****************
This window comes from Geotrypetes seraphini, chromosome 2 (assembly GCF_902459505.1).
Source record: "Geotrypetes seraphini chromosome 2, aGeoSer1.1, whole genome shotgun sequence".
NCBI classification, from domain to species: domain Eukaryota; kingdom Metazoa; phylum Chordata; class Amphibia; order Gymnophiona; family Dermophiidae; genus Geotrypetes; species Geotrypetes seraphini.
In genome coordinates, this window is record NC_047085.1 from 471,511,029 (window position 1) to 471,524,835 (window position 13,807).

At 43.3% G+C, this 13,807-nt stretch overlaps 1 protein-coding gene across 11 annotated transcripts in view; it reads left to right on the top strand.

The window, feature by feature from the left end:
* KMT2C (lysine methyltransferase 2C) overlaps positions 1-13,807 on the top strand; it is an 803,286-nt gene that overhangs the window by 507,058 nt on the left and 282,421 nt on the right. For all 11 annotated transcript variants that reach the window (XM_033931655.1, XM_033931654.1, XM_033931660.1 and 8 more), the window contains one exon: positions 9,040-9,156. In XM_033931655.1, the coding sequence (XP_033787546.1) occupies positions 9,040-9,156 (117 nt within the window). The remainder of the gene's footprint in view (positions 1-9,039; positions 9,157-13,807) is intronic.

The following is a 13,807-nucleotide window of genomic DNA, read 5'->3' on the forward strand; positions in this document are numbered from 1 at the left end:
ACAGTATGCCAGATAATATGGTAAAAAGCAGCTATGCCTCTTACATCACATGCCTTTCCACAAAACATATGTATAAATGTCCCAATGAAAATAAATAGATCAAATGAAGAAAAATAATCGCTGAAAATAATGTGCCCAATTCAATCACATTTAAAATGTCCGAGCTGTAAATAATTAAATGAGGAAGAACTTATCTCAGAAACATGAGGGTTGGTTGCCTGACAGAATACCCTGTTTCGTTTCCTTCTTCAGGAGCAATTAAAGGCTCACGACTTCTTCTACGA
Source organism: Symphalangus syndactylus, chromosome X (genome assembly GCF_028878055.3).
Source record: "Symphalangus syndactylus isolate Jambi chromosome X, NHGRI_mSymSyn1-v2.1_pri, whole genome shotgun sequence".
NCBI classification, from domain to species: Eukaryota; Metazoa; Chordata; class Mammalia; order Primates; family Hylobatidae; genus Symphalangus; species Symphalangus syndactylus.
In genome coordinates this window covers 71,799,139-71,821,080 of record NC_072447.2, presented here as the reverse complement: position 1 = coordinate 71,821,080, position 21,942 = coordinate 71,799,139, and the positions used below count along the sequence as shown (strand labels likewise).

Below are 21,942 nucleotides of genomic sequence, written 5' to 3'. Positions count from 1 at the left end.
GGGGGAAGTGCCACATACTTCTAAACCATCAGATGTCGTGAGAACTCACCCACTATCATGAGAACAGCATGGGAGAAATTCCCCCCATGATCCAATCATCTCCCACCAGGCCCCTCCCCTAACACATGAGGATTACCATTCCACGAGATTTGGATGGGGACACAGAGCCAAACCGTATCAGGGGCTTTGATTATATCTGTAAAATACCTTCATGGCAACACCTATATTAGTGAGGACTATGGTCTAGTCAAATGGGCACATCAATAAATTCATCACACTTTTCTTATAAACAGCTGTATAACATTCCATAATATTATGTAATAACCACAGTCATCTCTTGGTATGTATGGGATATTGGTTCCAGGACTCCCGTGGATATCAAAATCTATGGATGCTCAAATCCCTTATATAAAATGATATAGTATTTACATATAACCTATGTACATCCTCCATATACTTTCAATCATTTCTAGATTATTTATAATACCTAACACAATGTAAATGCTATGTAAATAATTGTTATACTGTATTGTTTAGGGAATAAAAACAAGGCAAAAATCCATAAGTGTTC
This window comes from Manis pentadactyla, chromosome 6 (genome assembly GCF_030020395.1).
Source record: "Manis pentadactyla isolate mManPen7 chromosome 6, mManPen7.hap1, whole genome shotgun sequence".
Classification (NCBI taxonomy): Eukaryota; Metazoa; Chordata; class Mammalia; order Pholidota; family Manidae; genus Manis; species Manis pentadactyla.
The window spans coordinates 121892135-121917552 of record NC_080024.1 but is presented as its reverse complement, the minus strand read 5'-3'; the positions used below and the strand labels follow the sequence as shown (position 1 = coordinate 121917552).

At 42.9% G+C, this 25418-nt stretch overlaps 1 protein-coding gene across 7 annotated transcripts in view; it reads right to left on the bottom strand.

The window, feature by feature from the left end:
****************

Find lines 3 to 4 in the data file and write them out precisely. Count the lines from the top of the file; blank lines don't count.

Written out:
NCBI classification, from domain to species: domain Eukaryota; kingdom Metazoa; phylum Chordata; class Amphibia; order Gymnophiona; family Dermophiidae; genus Geotrypetes; species Geotrypetes seraphini.
In genome coordinates, this window is record NC_047085.1 from 471,511,029 (window position 1) to 471,524,835 (window position 13,807).